— Meanwhile, Eric Trump told The Daily Telegraph of London that his father bombing Syria proves he is “not in league” with Russia and “unintimidated” by Vladimir Putin. The first son also confirmed that his pop’s decision to launch the strikes was influenced by the reaction of his sister Ivanka, who was “heartbroken and outraged” by the gruesome images of dead children. The younger Trump’s remarks came as Boris Johnson said Russia will face fresh sanctions if it does not pull its armed forces out of Syria and end its support for Assad. The British Foreign Secretary, who is at a G-7 summit with Rex Tillerson, said the U.S. missile strikes “changed the game.”

— An important reminder: The U.S. still has 800 ground troops stationed inside Syria as part of the fight against ISIS. Some are close to Russian military installations:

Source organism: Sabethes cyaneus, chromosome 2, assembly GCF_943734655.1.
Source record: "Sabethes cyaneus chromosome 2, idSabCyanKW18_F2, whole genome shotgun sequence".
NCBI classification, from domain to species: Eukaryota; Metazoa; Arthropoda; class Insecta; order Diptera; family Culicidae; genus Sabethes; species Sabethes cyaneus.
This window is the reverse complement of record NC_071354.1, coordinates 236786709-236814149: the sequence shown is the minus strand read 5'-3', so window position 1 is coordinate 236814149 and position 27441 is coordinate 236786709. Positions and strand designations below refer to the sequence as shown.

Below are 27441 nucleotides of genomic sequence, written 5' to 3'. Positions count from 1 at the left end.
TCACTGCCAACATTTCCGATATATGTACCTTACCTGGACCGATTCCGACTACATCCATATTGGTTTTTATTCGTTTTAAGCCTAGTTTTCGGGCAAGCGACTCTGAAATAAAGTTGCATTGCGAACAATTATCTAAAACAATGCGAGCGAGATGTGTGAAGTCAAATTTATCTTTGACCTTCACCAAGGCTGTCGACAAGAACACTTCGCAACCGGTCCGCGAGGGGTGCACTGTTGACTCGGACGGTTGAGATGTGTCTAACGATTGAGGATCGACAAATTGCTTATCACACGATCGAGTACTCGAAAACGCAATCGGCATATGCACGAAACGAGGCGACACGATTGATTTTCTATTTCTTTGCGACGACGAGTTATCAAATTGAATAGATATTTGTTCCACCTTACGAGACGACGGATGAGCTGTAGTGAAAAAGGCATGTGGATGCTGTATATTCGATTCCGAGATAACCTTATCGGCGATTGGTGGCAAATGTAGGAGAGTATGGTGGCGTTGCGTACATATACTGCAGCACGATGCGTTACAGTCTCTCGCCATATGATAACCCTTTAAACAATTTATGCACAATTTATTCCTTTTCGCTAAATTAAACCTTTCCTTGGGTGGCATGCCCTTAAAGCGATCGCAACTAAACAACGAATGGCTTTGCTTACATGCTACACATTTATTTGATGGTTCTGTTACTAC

— What lessons will Trump learn from the Syria strike? Walter Pincus worries that the president will be emboldened to use military force as a first resort and to order airstrikes on something whenever he’s in a political pickle. “Although last Thursday’s pinprick attack will have little direct impact on the Syrian civil war, it has given Trump a needed success that he has savored,” Walter laments in his column this morning for The Cipher Brief. “Trump wants immediate results and does not appear to recognize, as commander-in-chief, he must consider secondary and tertiary longer-term results that may come from any quick, immediate military decisions. … With that in mind, it seems clear that the highly-publicized sending of a U.S. Navy carrier strike group toward the Korean Peninsula in advance of a series of expected North Korean demonstrations later this month is a sign that the White House wants to build on Trump’s new appearance of ‘toughness.’”